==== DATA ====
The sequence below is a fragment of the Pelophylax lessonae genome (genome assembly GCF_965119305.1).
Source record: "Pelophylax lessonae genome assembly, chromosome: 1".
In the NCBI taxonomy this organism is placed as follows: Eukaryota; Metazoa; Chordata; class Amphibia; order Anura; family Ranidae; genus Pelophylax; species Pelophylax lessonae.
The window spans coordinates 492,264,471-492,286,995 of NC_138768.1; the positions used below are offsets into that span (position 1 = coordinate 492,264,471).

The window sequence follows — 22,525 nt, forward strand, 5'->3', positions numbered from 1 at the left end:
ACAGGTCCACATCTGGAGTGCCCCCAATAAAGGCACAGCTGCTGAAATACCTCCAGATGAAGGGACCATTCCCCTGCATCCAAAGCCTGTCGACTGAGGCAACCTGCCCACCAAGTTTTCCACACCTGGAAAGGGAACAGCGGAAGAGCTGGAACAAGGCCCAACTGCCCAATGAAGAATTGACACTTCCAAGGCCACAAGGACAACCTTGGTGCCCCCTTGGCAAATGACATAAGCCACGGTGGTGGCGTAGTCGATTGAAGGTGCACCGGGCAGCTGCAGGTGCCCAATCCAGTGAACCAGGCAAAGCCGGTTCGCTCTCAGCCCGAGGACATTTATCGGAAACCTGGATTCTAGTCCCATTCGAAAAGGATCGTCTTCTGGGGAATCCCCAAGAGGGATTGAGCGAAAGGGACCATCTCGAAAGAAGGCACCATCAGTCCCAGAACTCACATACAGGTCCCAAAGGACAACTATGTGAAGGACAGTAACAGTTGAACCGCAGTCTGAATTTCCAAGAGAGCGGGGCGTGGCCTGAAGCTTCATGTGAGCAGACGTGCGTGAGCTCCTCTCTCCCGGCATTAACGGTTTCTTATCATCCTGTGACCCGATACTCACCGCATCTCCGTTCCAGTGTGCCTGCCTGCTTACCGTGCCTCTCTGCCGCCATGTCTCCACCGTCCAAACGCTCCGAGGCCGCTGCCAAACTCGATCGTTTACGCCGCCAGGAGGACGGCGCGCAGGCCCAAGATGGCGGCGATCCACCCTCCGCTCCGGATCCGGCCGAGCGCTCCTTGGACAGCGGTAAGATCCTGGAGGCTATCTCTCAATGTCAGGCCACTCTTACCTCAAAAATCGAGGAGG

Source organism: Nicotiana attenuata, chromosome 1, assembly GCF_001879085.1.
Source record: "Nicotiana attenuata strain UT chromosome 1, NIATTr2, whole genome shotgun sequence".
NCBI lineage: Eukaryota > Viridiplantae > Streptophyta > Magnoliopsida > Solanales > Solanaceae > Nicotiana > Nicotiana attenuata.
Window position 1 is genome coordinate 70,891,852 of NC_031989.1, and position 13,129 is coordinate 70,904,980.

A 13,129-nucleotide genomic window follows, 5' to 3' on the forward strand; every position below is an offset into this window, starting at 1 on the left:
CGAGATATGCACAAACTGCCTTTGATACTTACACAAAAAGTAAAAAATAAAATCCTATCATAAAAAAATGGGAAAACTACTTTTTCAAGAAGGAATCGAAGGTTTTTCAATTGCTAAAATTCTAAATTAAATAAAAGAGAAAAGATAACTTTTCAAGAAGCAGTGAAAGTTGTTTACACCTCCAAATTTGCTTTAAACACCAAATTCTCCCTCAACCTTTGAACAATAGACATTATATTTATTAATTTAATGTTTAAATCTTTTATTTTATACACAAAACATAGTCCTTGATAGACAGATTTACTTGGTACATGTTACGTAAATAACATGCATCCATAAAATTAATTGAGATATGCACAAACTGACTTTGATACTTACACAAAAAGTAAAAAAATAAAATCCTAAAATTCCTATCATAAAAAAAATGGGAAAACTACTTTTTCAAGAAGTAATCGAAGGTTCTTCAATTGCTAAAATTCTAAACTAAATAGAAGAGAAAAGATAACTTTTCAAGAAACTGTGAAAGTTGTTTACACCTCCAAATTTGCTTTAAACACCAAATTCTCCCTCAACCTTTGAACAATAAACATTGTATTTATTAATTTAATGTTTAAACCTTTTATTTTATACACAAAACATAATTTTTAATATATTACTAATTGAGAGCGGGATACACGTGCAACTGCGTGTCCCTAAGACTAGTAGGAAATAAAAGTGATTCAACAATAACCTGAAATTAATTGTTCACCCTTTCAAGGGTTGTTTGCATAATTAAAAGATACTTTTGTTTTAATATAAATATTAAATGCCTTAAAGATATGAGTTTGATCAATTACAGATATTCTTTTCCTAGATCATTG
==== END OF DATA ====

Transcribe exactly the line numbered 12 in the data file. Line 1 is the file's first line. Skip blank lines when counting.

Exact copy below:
CGAGATATGCACAAACTGCCTTTGATACTTACACAAAAAGTAAAAAATAAAATCCTATCATAAAAAAATGGGAAAACTACTTTTTCAAGAAGGAATCGAAGGTTTTTCAATTGCTAAAATTCTAAATTAAATAAAAGAGAAAAGATAACTTTTCAAGAAGCAGTGAAAGTTGTTTACACCTCCAAATTTGCTTTAAACACCAAATTCTCCCTCAACCTTTGAACAATAGACATTATATTTATTAATTTAATGTTTAAATCTTTTATTTTATACACAAAACATAGTCCTTGATAGACAGATTTACTTGGTACATGTTACGTAAATAACATGCATCCATAAAATTAATTGAGATATGCACAAACTGACTTTGATACTTACACAAAAAGTAAAAAAATAAAATCCTAAAATTCCTATCATAAAAAAAATGGGAAAACTACTTTTTCAAGAAGTAATCGAAGGTTCTTCAATTGCTAAAATTCTAAACTAAATAGAAGAGAAAAGATAACTTTTCAAGAAACTGTGAAAGTTGTTTACACCTCCAAATTTGCTTTAAACACCAAATTCTCCCTCAACCTTTGAACAATAAACATTGTATTTATTAATTTAATGTTTAAACCTTTTATTTTATACACAAAACATAATTTTTAATATATTACTAATTGAGAGCGGGATACACGTGCAACTGCGTGTCCCTAAGACTAGTAGGAAATAAAAGTGATTCAACAATAACCTGAAATTAATTGTTCACCCTTTCAAGGGTTGTTTGCATAATTAAAAGATACTTTTGTTTTAATATAAATATTAAATGCCTTAAAGATATGAGTTTGATCAATTACAGATATTCTTTTCCTAGATCATTG